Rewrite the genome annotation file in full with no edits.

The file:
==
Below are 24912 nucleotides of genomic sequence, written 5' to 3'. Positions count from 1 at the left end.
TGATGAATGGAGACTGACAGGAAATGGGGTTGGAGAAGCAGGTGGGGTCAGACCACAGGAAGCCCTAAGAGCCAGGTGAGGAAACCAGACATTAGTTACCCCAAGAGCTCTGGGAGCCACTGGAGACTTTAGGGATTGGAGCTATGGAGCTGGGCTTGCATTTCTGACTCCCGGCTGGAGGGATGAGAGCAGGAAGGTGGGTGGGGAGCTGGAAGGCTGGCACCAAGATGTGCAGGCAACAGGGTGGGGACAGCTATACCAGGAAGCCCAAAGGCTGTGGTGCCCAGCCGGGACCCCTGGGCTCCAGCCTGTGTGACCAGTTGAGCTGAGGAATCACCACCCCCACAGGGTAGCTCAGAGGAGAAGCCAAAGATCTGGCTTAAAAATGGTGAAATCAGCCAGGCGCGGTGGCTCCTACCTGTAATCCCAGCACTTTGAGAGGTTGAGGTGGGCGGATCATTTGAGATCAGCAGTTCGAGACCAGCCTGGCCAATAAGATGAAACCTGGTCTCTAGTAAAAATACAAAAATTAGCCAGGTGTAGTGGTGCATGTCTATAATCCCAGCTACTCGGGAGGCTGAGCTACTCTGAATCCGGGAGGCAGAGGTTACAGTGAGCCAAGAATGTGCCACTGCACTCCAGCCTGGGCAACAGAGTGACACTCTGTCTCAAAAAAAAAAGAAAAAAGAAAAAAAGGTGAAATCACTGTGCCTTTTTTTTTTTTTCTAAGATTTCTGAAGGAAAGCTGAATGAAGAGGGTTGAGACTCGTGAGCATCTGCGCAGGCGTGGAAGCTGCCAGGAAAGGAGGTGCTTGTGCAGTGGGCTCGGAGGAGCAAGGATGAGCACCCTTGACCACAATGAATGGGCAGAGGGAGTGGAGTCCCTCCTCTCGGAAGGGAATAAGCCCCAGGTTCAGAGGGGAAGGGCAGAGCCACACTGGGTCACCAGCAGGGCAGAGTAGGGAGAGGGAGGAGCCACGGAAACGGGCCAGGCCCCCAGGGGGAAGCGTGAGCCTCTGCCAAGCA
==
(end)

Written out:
Below are 24912 nucleotides of genomic sequence, written 5' to 3'. Positions count from 1 at the left end.
TGATGAATGGAGACTGACAGGAAATGGGGTTGGAGAAGCAGGTGGGGTCAGACCACAGGAAGCCCTAAGAGCCAGGTGAGGAAACCAGACATTAGTTACCCCAAGAGCTCTGGGAGCCACTGGAGACTTTAGGGATTGGAGCTATGGAGCTGGGCTTGCATTTCTGACTCCCGGCTGGAGGGATGAGAGCAGGAAGGTGGGTGGGGAGCTGGAAGGCTGGCACCAAGATGTGCAGGCAACAGGGTGGGGACAGCTATACCAGGAAGCCCAAAGGCTGTGGTGCCCAGCCGGGACCCCTGGGCTCCAGCCTGTGTGACCAGTTGAGCTGAGGAATCACCACCCCCACAGGGTAGCTCAGAGGAGAAGCCAAAGATCTGGCTTAAAAATGGTGAAATCAGCCAGGCGCGGTGGCTCCTACCTGTAATCCCAGCACTTTGAGAGGTTGAGGTGGGCGGATCATTTGAGATCAGCAGTTCGAGACCAGCCTGGCCAATAAGATGAAACCTGGTCTCTAGTAAAAATACAAAAATTAGCCAGGTGTAGTGGTGCATGTCTATAATCCCAGCTACTCGGGAGGCTGAGCTACTCTGAATCCGGGAGGCAGAGGTTACAGTGAGCCAAGAATGTGCCACTGCACTCCAGCCTGGGCAACAGAGTGACACTCTGTCTCAAAAAAAAAAGAAAAAAGAAAAAAAGGTGAAATCACTGTGCCTTTTTTTTTTTTTCTAAGATTTCTGAAGGAAAGCTGAATGAAGAGGGTTGAGACTCGTGAGCATCTGCGCAGGCGTGGAAGCTGCCAGGAAAGGAGGTGCTTGTGCAGTGGGCTCGGAGGAGCAAGGATGAGCACCCTTGACCACAATGAATGGGCAGAGGGAGTGGAGTCCCTCCTCTCGGAAGGGAATAAGCCCCAGGTTCAGAGGGGAAGGGCAGAGCCACACTGGGTCACCAGCAGGGCAGAGTAGGGAGAGGGAGGAGCCACGGAAACGGGCCAGGCCCCCAGGGGGAAGCGTGAGCCTCTGCCAAGCA